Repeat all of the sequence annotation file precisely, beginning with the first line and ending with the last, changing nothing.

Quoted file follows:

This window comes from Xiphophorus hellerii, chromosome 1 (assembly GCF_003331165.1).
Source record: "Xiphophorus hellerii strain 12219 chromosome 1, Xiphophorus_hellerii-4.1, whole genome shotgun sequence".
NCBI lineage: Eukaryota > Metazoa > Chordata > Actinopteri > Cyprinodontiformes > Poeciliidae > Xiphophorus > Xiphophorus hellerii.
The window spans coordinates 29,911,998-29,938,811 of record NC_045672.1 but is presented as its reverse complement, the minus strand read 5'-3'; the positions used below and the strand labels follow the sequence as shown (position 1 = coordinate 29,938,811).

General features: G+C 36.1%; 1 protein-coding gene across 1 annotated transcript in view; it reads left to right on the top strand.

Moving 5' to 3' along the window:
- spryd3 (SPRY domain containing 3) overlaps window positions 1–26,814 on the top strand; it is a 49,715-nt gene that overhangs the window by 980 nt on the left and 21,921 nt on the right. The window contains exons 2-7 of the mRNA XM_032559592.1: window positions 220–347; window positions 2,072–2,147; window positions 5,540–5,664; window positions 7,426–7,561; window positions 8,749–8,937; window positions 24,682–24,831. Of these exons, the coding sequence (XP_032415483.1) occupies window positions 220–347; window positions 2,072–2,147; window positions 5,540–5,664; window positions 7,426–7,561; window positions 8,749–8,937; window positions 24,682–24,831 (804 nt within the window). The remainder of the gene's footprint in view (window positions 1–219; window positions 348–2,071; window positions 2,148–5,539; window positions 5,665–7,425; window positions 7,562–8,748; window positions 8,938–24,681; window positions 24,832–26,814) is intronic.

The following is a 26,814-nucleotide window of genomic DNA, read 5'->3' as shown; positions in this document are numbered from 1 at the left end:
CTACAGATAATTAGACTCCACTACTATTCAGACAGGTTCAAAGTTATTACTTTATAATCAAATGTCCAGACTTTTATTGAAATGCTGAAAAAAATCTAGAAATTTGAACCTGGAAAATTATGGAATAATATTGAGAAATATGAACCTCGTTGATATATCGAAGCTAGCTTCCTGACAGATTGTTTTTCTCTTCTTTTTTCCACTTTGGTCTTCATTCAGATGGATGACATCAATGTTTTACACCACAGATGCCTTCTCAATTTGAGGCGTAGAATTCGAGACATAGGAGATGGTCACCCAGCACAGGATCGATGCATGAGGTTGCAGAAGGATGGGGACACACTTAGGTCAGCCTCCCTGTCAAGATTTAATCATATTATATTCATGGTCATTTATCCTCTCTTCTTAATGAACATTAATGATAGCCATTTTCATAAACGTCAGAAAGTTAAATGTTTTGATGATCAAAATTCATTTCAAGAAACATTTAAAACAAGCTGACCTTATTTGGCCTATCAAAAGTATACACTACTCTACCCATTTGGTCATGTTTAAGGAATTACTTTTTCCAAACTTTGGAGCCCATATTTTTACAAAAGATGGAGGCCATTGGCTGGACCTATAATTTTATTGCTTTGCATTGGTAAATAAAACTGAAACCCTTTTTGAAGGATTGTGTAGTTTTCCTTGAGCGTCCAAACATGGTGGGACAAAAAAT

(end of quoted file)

This window comes from Xiphophorus hellerii, chromosome 1 (assembly GCF_003331165.1).
Source record: "Xiphophorus hellerii strain 12219 chromosome 1, Xiphophorus_hellerii-4.1, whole genome shotgun sequence".
NCBI lineage: Eukaryota > Metazoa > Chordata > Actinopteri > Cyprinodontiformes > Poeciliidae > Xiphophorus > Xiphophorus hellerii.
The window spans coordinates 29,911,998-29,938,811 of record NC_045672.1 but is presented as its reverse complement, the minus strand read 5'-3'; the positions used below and the strand labels follow the sequence as shown (position 1 = coordinate 29,938,811).

General features: G+C 36.1%; 1 protein-coding gene across 1 annotated transcript in view; it reads left to right on the top strand.

Moving 5' to 3' along the window:
- spryd3 (SPRY domain containing 3) overlaps window positions 1–26,814 on the top strand; it is a 49,715-nt gene that overhangs the window by 980 nt on the left and 21,921 nt on the right. The window contains exons 2-7 of the mRNA XM_032559592.1: window positions 220–347; window positions 2,072–2,147; window positions 5,540–5,664; window positions 7,426–7,561; window positions 8,749–8,937; window positions 24,682–24,831. Of these exons, the coding sequence (XP_032415483.1) occupies window positions 220–347; window positions 2,072–2,147; window positions 5,540–5,664; window positions 7,426–7,561; window positions 8,749–8,937; window positions 24,682–24,831 (804 nt within the window). The remainder of the gene's footprint in view (window positions 1–219; window positions 348–2,071; window positions 2,148–5,539; window positions 5,665–7,425; window positions 7,562–8,748; window positions 8,938–24,681; window positions 24,832–26,814) is intronic.

The following is a 26,814-nucleotide window of genomic DNA, read 5'->3' as shown; positions in this document are numbered from 1 at the left end:
CTACAGATAATTAGACTCCACTACTATTCAGACAGGTTCAAAGTTATTACTTTATAATCAAATGTCCAGACTTTTATTGAAATGCTGAAAAAAATCTAGAAATTTGAACCTGGAAAATTATGGAATAATATTGAGAAATATGAACCTCGTTGATATATCGAAGCTAGCTTCCTGACAGATTGTTTTTCTCTTCTTTTTTCCACTTTGGTCTTCATTCAGATGGATGACATCAATGTTTTACACCACAGATGCCTTCTCAATTTGAGGCGTAGAATTCGAGACATAGGAGATGGTCACCCAGCACAGGATCGATGCATGAGGTTGCAGAAGGATGGGGACACACTTAGGTCAGCCTCCCTGTCAAGATTTAATCATATTATATTCATGGTCATTTATCCTCTCTTCTTAATGAACATTAATGATAGCCATTTTCATAAACGTCAGAAAGTTAAATGTTTTGATGATCAAAATTCATTTCAAGAAACATTTAAAACAAGCTGACCTTATTTGGCCTATCAAAAGTATACACTACTCTACCCATTTGGTCATGTTTAAGGAATTACTTTTTCCAAACTTTGGAGCCCATATTTTTACAAAAGATGGAGGCCATTGGCTGGACCTATAATTTTATTGCTTTGCATTGGTAAATAAAACTGAAACCCTTTTTGAAGGATTGTGTAGTTTTCCTTGAGCGTCCAAACATGGTGGGACAAAAAAT